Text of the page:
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Memories about my 2 youngest children

Updated on March 13, 2015

Isis then and now

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Isis now, 41, with one of her four kids, ReedAngel almost 8, Isis youngest daughter Isis at 2 yrs. and 9 months oldAdan or Adam now
Isis now, 41, with one of her four kids, Reed
Isis now, 41, with one of her four kids, Reed
Angel almost 8, Isis youngest daughter
Angel almost 8, Isis youngest daughter
Isis at 2 yrs. and 9 months old
Isis at 2 yrs. and 9 months old
Adan or Adam now
Adan or Adam now

A vivid ad still rings

I can't recall what particular product was being advertized in the radio some three decades and six years ago but what is vivid in mind is a sentence in vernacular which runs this way: "Hani, pangaturog na gad kita!" [Honey, let's now go to sleep!]

Ad line becomes a by-word

Day in day out these words were being dished out in the airlanes without letup until they became part of our vocabulary. They became a by-word that even children who were just learning to talk would mimic the sentence after hearing this radio advertisement.

Daughter invites me to dreamland

For her part, Isis my daughter who was three-year old then, when already sleepy, would beckon me with stretched arms to pick her up. In my shoulder she would tenderly whisper, "Hani, yoyok na ita!" [Honey, let's now go to sleep!]

My wife had her way

DESPITE my opposition, Tita made up her mind to give birth to our fifth and last child Adam in San Isidro. For me her decision was tantamount to committing suicide because the place is remote. Not only is there a total absence of medical facilities and health personnel in the place but also of the very poor condition of the 22-kilometer dirt road leading to the barangay from Poblacion Paranas. Why it takes almost a day for a passenger bus to negotiate the one-way trip to San Isidro and beyond is no puzzle.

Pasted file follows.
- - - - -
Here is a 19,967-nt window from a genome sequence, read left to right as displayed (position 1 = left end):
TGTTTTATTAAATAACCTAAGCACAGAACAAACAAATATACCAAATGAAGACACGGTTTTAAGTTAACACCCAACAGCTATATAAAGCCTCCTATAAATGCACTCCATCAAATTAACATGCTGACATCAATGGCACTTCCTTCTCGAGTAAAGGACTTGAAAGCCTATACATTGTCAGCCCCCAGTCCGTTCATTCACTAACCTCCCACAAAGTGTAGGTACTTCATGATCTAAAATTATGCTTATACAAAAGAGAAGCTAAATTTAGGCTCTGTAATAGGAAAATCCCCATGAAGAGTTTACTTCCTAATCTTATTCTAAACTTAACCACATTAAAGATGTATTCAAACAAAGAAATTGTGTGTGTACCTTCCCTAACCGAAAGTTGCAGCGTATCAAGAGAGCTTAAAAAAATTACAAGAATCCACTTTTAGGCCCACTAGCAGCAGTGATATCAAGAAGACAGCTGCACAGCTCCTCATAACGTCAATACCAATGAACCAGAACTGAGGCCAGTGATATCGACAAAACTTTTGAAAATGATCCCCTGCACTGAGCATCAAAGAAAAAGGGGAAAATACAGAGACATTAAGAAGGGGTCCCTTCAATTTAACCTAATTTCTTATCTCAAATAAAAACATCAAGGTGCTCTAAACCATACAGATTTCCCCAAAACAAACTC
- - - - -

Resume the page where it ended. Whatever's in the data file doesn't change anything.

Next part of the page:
I was there to teach

Whether San Isidro is heaven or hell, is all ours to accept and love. I was there for a very important mission, to inculcate in the minds of the children as well as the rural folks the basic rudiments of education. It was my third teaching assignment in a period of six years.

Midwife came with knife and 'oracion'

There was no turning back. We faced the challenges squarely. At the onset of labor pangs, a kind neighbor volunteered to fetch Mana Teria, the local midwife who came to assist Tita give birth. Mana Teria was armed with nothing but a rusty knife and her oracion [a prayer said for the safe and successful delivery of a baby].

No use for disinfectant

Before the midwife's arrival, I had a potful of boiling water to disinfect the maternity equipments with. But I was taken aback. Mana Teria had no use for the boiling water. When she opened her knife to cut the baby's umbilical cord with, I saw the knife's rusty blade and I cringed at the sight. I was afraid and anticipating that my baby would get tetanus sooner or later.

Tita gave birth to 'Rusty'

On that early evening hours of September 7, 1970, Tita gave birth to a healthy baby boy. I had him tentatively christened "Rusty" because of the ordeal he had overcome, surviving the perils from dangers that might have been caused by the rusty knife.

Isis: I've no more mother, only father

When ADAN, the final name of the baby, was already cleaned and dressed, he was laid beside his Nanay. For a two-year and a nine-month old, ISIS, elder sister of Adam (his nickname), the baby was not a welcome sight. Hugging a post, with tears falling from her eyes and looking down at her newborn baby brother, Isis sighed pitifully, "Waray na ako Nanay, Tatay nala! [I have no more Mother, only Father!]


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    • nick071438 profile image

      nick071438 8 years ago from City of Catbalogan, W, Samar, Philippines

      THANK YOU very much, GLASSVISAGE, for your comments. The truth of the matter is your words ring happiness into the inner recessess of my being. I'm not used to praises maybe that's the reason why. Again accept my profound gratitude for uplifting my spirit. Hope I can write and share more to the world at large.

    • glassvisage profile image

      glassvisage 8 years ago from Northern California

      A beautiful memory. You really bring out the rawness and honesty of your culture and your experience. Thank you for sharing it, and I love that you included bits of your language!